Ritter, Lloyd & Lydia (Kemmerling)
by Margaret Femmer Cudney, grand niece
Lloyd Manton was born in 1878, in North Webster, Indiana, to Lloyd & Mary Ritter. According to his 1951 obituary, Lloyd came to Juneau from Indiana in 1898. Lloyd’s daughter, Mabel, says that in the early years he worked at B.M. Behrends’ Store in the grocery department. He was very interested in baking and got a job at the San Francisco Bakery in Juneau, working for the Messerschmidts. His future wife, Lydia Kemmerling, also worked at the bakery behind the counter. Lloyd and Lydia were married in Juneau in 1909. Lydia was born in 1889, in Republic, Michigan, where her father Grant Kemmerling left the iron mines in Republic in 1898, to work in the Treadwell Mines and the family followed him to Alaska around 1900-01.
Lloyd and Lydia bought property in Juneau in 1910. The 1910 census listed Lloyd’s occupation as a baker. The Ritters had seven children all born in Juneau: Mary Agnes (1911), Lloyd Jr. (1912), twins Mabel Blanche and Samuel Bryson (1913), John Vance (1916), and twins Helen May and Grant Kemmerling (1920).
In 1913-14, Lloyd formed a business partnership in the transfer business with David B. Femmer, his wife’s brother-in-law. The partnership in Femmer and Ritter would last until 1921. In March 1913, they advertised a stand for Femmer and Ritter’s Express at Burfords Corner, a cigar store and billiard parlor. The 1914 telephone directory lists “114 Femmer and Ritter Coal Bunkers Worthern dock.” In 1915-16, they worked from an office at 32 Front Street. The pair had started out in 1913, by buying coal “direct from the British Columbia Collieries, in addition to conducting a large transfer and drayage business...Both men are pioneers in the hauling game here.”
As the center of mining operations moved to the Gastineau Channel, Femmer and Ritter decided to build a wharf for their growing transfer, coal and storage business. David and Lloyd chose a site on the tidelands about 200 yards west of Main Street on Willoughby, then a planked street on piling which followed the high tide line past the Native Indian village. The land was purchased and on June 4, 1915, an article entitled “Big Dock for Femmer-Ritter is Going Up” ran on the front page of The Alaska Daily Empire. According to Ruth Allman, James Wickersham’s niece, Femmer went to his friend Judge Wickersham for help getting approval to build the dock on the tidelands. Special Federal permission was needed since the site had historically been a docking place for Indian war canoes. On July 30, 1915, construction began on a 55x1,000 foot warehouse on the new dock. The company offered feed, hay, grain, coal, baggage, storage and transfer services. Lloyd and David ended their partnership in 1921 and the Ritters sold their share to the Femmers.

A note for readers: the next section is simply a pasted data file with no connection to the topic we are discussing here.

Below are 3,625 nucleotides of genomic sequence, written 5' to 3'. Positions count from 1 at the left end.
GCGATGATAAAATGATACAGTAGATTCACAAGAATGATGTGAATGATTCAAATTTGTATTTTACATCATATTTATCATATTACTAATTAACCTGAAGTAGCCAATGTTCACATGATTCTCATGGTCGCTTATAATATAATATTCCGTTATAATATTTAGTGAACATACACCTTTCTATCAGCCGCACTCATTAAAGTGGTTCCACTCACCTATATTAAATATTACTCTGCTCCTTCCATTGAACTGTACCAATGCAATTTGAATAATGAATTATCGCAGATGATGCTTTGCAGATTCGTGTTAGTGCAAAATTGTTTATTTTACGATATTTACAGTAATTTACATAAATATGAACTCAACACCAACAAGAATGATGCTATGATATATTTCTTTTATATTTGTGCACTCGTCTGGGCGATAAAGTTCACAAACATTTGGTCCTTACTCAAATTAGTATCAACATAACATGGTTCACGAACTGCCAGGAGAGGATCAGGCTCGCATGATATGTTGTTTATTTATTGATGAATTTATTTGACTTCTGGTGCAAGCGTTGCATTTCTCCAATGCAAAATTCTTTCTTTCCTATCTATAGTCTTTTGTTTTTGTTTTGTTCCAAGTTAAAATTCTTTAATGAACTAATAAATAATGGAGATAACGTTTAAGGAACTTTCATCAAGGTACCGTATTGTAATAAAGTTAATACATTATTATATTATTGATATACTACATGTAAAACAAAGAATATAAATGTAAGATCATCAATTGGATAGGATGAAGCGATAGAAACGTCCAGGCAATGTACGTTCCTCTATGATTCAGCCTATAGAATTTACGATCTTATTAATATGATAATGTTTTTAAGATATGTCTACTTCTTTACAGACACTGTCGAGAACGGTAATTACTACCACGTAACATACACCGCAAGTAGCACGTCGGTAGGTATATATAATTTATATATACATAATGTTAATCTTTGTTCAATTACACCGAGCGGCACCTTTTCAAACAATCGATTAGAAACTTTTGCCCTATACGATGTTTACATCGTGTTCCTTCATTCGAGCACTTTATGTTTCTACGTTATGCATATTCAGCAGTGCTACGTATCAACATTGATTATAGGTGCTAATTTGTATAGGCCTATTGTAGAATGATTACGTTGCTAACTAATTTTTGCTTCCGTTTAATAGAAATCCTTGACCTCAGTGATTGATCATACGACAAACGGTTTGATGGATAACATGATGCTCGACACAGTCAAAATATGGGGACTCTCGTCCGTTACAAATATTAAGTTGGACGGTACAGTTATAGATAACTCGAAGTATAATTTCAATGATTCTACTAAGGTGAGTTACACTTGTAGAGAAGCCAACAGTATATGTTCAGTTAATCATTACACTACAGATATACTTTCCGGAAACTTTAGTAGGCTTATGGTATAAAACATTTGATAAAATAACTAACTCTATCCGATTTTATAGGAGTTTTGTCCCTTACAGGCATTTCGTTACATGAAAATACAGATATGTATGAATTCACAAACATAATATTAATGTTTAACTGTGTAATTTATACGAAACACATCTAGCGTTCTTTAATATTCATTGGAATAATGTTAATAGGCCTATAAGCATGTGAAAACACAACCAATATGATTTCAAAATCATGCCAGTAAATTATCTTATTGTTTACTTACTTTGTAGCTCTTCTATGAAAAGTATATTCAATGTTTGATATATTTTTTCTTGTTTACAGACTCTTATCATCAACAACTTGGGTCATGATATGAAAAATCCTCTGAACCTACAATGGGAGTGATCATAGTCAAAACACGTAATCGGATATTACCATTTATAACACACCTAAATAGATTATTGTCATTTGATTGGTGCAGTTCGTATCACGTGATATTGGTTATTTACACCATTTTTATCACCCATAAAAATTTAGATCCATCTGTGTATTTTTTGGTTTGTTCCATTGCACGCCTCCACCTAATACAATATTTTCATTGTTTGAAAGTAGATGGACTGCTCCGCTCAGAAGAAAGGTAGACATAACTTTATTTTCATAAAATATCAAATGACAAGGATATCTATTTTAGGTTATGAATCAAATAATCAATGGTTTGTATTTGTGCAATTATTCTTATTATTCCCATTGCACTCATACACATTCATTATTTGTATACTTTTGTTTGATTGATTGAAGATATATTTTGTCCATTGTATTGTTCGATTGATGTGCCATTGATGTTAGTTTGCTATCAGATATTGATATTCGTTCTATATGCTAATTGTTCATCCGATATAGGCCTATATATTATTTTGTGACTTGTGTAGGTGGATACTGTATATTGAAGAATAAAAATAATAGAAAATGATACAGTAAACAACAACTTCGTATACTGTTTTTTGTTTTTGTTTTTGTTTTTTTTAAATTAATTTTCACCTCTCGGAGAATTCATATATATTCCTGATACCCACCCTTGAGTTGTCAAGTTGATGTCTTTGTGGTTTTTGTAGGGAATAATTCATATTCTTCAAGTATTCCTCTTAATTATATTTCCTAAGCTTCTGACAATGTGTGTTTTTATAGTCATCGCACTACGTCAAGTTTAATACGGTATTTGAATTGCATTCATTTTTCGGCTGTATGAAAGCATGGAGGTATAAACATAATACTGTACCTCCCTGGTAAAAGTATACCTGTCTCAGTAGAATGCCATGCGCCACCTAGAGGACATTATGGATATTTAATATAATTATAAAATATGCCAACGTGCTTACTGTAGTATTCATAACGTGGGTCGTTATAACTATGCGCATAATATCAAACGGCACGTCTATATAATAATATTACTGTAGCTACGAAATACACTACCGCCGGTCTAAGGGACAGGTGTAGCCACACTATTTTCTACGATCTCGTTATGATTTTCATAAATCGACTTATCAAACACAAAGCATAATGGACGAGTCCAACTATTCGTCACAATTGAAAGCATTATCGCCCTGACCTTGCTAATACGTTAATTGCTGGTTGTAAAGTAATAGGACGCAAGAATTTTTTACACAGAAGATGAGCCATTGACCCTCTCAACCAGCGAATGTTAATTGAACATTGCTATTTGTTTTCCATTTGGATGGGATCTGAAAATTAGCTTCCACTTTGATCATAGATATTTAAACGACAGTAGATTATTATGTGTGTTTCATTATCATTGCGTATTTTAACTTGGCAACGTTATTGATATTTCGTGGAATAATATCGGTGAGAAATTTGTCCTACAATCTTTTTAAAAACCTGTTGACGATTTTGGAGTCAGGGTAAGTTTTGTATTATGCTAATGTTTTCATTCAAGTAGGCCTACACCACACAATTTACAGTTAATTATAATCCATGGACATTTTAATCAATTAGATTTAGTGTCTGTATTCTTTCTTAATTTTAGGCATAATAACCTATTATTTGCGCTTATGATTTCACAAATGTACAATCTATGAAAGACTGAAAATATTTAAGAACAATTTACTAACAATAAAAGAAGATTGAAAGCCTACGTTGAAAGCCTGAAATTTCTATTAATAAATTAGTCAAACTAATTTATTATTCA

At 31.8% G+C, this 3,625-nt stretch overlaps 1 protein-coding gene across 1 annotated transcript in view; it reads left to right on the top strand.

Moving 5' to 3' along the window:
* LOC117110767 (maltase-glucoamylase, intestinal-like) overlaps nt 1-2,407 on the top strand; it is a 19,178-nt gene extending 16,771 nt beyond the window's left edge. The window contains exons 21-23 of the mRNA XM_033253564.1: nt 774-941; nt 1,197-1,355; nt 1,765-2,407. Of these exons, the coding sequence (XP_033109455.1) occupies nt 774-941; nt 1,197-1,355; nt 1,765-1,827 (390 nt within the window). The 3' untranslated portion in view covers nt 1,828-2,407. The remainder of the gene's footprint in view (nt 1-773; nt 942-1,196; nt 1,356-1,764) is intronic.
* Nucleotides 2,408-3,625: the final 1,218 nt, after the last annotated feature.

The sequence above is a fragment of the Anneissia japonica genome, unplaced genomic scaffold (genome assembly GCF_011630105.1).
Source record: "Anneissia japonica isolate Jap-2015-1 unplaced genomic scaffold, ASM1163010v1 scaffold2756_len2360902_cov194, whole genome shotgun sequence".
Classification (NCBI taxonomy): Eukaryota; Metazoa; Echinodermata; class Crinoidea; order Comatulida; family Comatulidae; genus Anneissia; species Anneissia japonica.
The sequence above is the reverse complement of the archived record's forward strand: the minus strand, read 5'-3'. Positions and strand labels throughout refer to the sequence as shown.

After the transfer business, Lloyd became a self-employed gardener and landscaper, gardening as well as building rock walls and fences. During and after the war years, Lloyd was employed by the Army Engineers in Anchorage. He retired in Juneau and died in 1951. Lydia died in 1969, in Santa Clara, Calif. Three of Lloyd and Lydia’s children are still living: Helen Ritter Hayden, Mabel Ritter Rekosh and Grant Ritter is the only one still living in Juneau.
Lloyd Manton Ritter and Lydia Kemmerling Ritter